Former telco employee denied access to certain employment file information
PIPEDA Case Summary #2002-88
[Principles 4.9, 4.9.4, Schedule 1; section 9(3)(d)]
An individual complained that a telecommunications company, with which he was formerly employed, refused him access to part of his personal information that he had requested.
Specifically, the complainant alleged that, in responding to his request for all the information in his employment file:
- the company withheld certain portions;
- the company failed to disclose positive, performance-related information;
- as there was a gap in the page numbering of some of the documentation, the complainant believed that several pages had been removed; and
- some of the information provided was illegible.
Summary of Investigation
The investigation entailed a detailed review of the information provided to the complainant, as well as the entire contents of his employee file and that contained in the company's electronic records.
The investigation revealed and the company did not dispute that it had in fact withheld certain information as it was relying upon an exempting provision of the Act. However, the Commissioner noted that the company did not so inform the complainant in writing as it was obliged to do. The information in question concerns grievances and a human rights investigation.
The investigation also revealed that the ostensible page-gap in the documentation was the result of a clerical error and that no pages were actually missing. It was also determined that some of the material provided to the complainant was not legible because of poor photocopies.
With regard to the individual's allegation that the company failed to include certain positive, performance-related information, the Commissioner established that there was no additional information pertaining to his performance.
Issued October 31, 2002
Jurisdiction: As of January 1, 2001, the Personal Information Protection and Electronic Documents Act applies to any federal work, undertaking, or business. The Commissioner has jurisdiction in this case because a telecommunications company is a federal work, undertaking, or business as defined in the Act.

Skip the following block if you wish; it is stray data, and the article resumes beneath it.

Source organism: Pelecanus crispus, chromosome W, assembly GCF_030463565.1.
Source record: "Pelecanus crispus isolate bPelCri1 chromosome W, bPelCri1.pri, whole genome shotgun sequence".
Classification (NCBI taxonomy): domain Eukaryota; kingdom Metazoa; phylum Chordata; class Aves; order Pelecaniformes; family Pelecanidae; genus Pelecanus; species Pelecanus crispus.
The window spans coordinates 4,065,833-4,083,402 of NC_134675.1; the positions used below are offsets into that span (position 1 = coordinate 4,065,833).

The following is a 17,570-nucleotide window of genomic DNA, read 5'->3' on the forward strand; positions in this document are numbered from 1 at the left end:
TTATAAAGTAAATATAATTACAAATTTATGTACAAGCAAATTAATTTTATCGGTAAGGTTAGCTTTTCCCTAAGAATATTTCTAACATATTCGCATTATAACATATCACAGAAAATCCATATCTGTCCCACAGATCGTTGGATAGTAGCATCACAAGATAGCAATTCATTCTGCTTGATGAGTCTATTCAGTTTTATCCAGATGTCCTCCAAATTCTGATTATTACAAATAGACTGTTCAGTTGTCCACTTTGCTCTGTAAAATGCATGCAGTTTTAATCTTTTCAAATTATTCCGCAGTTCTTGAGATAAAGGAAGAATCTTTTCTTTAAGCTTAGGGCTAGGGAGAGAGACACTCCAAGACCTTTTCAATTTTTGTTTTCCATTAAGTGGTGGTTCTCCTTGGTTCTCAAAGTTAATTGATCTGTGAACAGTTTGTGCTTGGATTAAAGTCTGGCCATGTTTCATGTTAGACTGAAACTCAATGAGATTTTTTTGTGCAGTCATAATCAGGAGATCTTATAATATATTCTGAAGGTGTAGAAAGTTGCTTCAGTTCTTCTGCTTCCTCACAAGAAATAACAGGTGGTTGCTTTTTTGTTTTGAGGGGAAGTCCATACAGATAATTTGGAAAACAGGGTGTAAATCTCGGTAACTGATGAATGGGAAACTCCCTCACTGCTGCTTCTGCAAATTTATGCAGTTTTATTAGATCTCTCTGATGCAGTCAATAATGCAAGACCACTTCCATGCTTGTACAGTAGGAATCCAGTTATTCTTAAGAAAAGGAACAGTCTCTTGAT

Application: Principle 4.9 states that upon request, an individual shall be informed of the existence, use, and disclosure of his or her personal information and shall be given access to that information. Principle 4.9.4 states that the information that an individual requests shall be provided or made available in a form that is generally understandable. Section 9(3)(d) states that ". an organization is not required to give access to personal information only if the information was generated in the course of a formal dispute resolution process".
The Commissioner was required to determine if the company had properly invoked section 9(3)(d). In other words could the withheld information be reasonably deemed to have been generated in the course of a formal dispute resolution process?
The Commissioner determined that, while the grievance documentation by its nature sought to resolve differences between parties and was, therefore, deemed to be a type of formal dispute-resolution process, documentation that was created as part of a human rights investigation was not. That is, the latter documentation was not generated for the purpose of settling a dispute but rather for the purpose of responding to allegations and providing a defence. The Commissioner, therefore, found that, by withholding the individual's personal information related to the human rights investigation, the company was in contravention of Principle 4.9.
The Commissioner also had to consider whether the company was in compliance with the requirement under Principle 4.9.4 to provide information in an understandable form. He determined that some of the information provided to the individual was indeed illegible due to the poor quality of the photocopies. Therefore, he found that the company did not meet its obligation under Principle 4.9.4. However, he noted that the company agreed to provide legible copies to the complainant.
The Commissioner concluded that the complaint was well-founded.
The Commissioner recommended that:
- the company release to the complainant the withheld information related to the human rights investigation; and
- in future, the company should take the appropriate steps to meet its obligations under section 8(7) of the Act, which states that an organization refusing a request, must inform the individual in writing of the refusal, setting out the reasons and any recourse the individual may have under the Act.
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